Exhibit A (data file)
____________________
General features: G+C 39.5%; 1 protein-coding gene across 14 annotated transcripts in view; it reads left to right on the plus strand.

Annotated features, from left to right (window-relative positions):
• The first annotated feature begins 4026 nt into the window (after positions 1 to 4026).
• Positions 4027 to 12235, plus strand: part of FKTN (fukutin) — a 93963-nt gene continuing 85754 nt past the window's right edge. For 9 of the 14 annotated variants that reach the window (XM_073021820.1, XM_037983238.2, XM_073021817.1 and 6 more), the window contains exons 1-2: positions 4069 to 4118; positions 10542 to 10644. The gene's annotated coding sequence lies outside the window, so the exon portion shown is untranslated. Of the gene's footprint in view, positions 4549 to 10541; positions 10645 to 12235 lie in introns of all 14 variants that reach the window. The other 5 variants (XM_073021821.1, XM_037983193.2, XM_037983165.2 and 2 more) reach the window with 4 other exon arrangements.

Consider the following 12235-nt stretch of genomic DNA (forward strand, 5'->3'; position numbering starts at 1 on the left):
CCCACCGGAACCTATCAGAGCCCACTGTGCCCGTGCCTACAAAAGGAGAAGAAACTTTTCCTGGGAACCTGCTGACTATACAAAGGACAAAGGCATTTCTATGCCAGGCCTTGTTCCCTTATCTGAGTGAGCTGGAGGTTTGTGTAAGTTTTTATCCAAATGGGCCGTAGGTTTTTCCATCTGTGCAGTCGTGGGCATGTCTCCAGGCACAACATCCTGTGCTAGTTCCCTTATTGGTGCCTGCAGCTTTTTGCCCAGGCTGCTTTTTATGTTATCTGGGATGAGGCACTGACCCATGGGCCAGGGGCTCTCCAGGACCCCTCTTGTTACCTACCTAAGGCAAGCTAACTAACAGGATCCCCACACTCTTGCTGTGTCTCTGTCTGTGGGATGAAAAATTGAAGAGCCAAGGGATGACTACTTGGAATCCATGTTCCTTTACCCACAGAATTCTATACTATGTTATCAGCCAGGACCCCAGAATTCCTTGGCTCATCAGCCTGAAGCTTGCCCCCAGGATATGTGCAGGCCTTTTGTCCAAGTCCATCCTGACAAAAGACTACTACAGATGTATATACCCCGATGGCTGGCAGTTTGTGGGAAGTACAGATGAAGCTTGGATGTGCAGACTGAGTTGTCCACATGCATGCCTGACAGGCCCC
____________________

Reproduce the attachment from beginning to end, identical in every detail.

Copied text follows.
General features: G+C 39.5%; 1 protein-coding gene across 14 annotated transcripts in view; it reads left to right on the plus strand.

Annotated features, from left to right (window-relative positions):
• The first annotated feature begins 4026 nt into the window (after positions 1 to 4026).
• Positions 4027 to 12235, plus strand: part of FKTN (fukutin) — a 93963-nt gene continuing 85754 nt past the window's right edge. For 9 of the 14 annotated variants that reach the window (XM_073021820.1, XM_037983238.2, XM_073021817.1 and 6 more), the window contains exons 1-2: positions 4069 to 4118; positions 10542 to 10644. The gene's annotated coding sequence lies outside the window, so the exon portion shown is untranslated. Of the gene's footprint in view, positions 4549 to 10541; positions 10645 to 12235 lie in introns of all 14 variants that reach the window. The other 5 variants (XM_073021821.1, XM_037983193.2, XM_037983165.2 and 2 more) reach the window with 4 other exon arrangements.

Consider the following 12235-nt stretch of genomic DNA (forward strand, 5'->3'; position numbering starts at 1 on the left):
CCCACCGGAACCTATCAGAGCCCACTGTGCCCGTGCCTACAAAAGGAGAAGAAACTTTTCCTGGGAACCTGCTGACTATACAAAGGACAAAGGCATTTCTATGCCAGGCCTTGTTCCCTTATCTGAGTGAGCTGGAGGTTTGTGTAAGTTTTTATCCAAATGGGCCGTAGGTTTTTCCATCTGTGCAGTCGTGGGCATGTCTCCAGGCACAACATCCTGTGCTAGTTCCCTTATTGGTGCCTGCAGCTTTTTGCCCAGGCTGCTTTTTATGTTATCTGGGATGAGGCACTGACCCATGGGCCAGGGGCTCTCCAGGACCCCTCTTGTTACCTACCTAAGGCAAGCTAACTAACAGGATCCCCACACTCTTGCTGTGTCTCTGTCTGTGGGATGAAAAATTGAAGAGCCAAGGGATGACTACTTGGAATCCATGTTCCTTTACCCACAGAATTCTATACTATGTTATCAGCCAGGACCCCAGAATTCCTTGGCTCATCAGCCTGAAGCTTGCCCCCAGGATATGTGCAGGCCTTTTGTCCAAGTCCATCCTGACAAAAGACTACTACAGATGTATATACCCCGATGGCTGGCAGTTTGTGGGAAGTACAGATGAAGCTTGGATGTGCAGACTGAGTTGTCCACATGCATGCCTGACAGGCCCC